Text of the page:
After a recent corporate restructuring, TV18 now controls broadcasting operations with a 90 per cent stake in the joint venture with CNBC. Its distribution agreement with Zee Turner allows it to get a minimum guarantee of Rs 54 crore between FY06 and FY06, a higher amount than what it was receiving earlier.
The Hindi channel, Awaaz, according Chawla, now has a strong viewership, especially in the smaller towns. Chawla says in a year the company would have three channels, including the new English general news channel being launched in a joint venture.
The diversification, according to analysts, would help mitigate the risk of being over-exposed to the business segment, the viewership of which tends to be correlated to the state of the stock market.
While TV18 has a strong brand franchise, the news channel segment is highly competitive with five business channels already in existence and another one expected from the Times-Reuters group.
However, TV18 should be able to retain its viewership and with the growth of DTH/CAS, analysts believe that the channel should be able to earn good pay revenues.
In FY05, TV18’s sales were up 70 per cent while the net profit grew 168 per cent. Analysts say the stock still has some steam.
NDTV is the market leader in the English news segment and second behind Aaj Tak in the Hindi news segment. The company launched its business channel NDTV Profit during FY05. The channel has moved to the Sony One Alliance platform with English and business channel distributed for a fee.
Analysts believe that given its experience, credibility and strengths in the new segment, the company should be in a position to move into the infotainment space.
The keen competition in the news segment with 15 channels currently in existence and new channels expected, could put pressure on advertisement revenues.
Moreover, as a JP Morgan report observes: “News channels have the second-highest secondage (number of seconds of advertisements per half an hour of programming). We are witnessing a shift from interruption advertising to engagement advertising like in-programme advertising. This could translate into lower secondages for the news segment overall.”
Net sales in FY05 were up 155 per cent with the company turning the corner with a profit of Rs 35.3 crore compared with a loss of Rs 50 crore in the previous year. Analysts say the stock has become a trifle expensive and could be bought on declines.
The stock has been an underperformer for a number of reasons - the inability to come up with content good enough to push up TRPs, the lack of traction in DTH, the cricket bid controversy and the freeze on cable rates by Trai.
The better-than-expected performance in Q405, in which ad revenues were up 10 per cent y-o-y after eight quarters, and its programmes earned better TRPs, resulted in the stock moving up by 16 per cent in eight days.
According to the management, TRPs and viewing patterns of the three major channels indicate that the viewership of Zee has seen a significant increase. This has been due to a slew of marketing and programming initiatives. Zee appears to be regaining market-share but the competition across genres is increasing.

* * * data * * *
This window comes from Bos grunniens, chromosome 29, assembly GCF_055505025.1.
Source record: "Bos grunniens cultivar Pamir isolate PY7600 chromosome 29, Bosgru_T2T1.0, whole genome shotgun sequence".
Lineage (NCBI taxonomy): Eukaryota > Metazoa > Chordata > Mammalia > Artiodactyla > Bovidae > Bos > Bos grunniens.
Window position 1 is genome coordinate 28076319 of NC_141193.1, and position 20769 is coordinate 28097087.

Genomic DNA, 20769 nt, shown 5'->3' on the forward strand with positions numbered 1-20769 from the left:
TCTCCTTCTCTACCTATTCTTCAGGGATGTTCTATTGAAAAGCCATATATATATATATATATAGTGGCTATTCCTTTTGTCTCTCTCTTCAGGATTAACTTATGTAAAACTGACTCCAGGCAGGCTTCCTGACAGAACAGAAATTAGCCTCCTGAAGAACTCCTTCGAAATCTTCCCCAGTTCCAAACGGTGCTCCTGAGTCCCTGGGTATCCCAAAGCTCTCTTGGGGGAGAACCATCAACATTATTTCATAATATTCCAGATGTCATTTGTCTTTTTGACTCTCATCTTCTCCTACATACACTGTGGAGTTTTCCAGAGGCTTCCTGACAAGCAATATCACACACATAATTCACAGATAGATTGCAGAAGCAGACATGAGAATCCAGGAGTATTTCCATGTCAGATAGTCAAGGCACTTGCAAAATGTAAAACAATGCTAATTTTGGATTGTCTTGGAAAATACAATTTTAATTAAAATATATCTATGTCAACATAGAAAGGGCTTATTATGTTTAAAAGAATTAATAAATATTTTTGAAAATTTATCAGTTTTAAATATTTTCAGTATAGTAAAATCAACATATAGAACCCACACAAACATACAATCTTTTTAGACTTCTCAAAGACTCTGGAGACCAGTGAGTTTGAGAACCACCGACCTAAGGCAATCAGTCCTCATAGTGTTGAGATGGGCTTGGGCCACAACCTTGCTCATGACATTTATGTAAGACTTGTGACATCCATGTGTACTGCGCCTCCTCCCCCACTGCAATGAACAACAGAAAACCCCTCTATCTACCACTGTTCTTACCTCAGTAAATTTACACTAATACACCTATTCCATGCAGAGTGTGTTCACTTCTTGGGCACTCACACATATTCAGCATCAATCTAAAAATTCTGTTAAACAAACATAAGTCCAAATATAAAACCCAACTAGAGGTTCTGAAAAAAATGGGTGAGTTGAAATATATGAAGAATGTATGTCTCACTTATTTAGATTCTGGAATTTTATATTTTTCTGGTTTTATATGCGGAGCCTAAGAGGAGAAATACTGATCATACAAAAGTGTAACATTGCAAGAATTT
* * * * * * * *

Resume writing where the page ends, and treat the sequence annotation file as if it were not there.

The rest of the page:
Analysts believe that Zee has been working on its content, but feel that while advertising revenues have picked up, Zee will have to come up with outstanding content to improve its TRPs and grow market-share.
The company has a 20 per cent stake in the DTH venture promoted by the Essel Group. According to the management, it is in talks with both Star and Sony for carrying their programmes on its DTH platform, Dish TV.
The management says Dish TV should break even at a level of one million subscribers, the current number of subscribers being around 300,000. While DTH revenues are picking up, the possible launch of the Star-Tata DTH business, later in the year, say analysts, will mean stiff competition for Zee.
Besides, analysts point out that the overseas markets are now more competitive with Star and Sony present in most of Zee’s markets.
The management says all Zee Network channels are market leaders internationally and claims that “any research or data available will indicate that Zee is head and shoulders above the nearest competitor in the overseas market.”
However, analysts believe that the international business is likely to grow only in single digits, and with the price freeze on bouquets at home, overall subscriptions are likely to grow by about 6 per cent in FY06. Analysts say the stock could be bought on declines.
TV Today Network (TVTN)
The company’s flagship channel, the Hindi news channel, Aaj Tak, is the market leader in the Hindi news segment but has been losing market-share.
However, the company managed a 15 per cent hike in its advertisement rates in February and the bookings for the current year are believed to be good.
Advertisement revenues are important since the Hindi news segment has many Free-to-Air (FTA) channels and that makes it difficult for Aaj Tak to go pay.
Headlines Today, the company’s English channel which is now two years old, is the number two channel and has improved its market-share, thanks to better content and an improved look.
However, its ratings are still far behind those of the market leader NDTV. Though the channel contributed 2 per cent to revenues in FY05, analysts believe it would take a while before it makes money, given the stiff competition.
In FY05, TVTN’s net revenues fell marginally by 0.8 per cent, but net profits dropped by 48 per cent due to an increase in production, staff and selling costs. Anlysts say most upsides are captured in the price.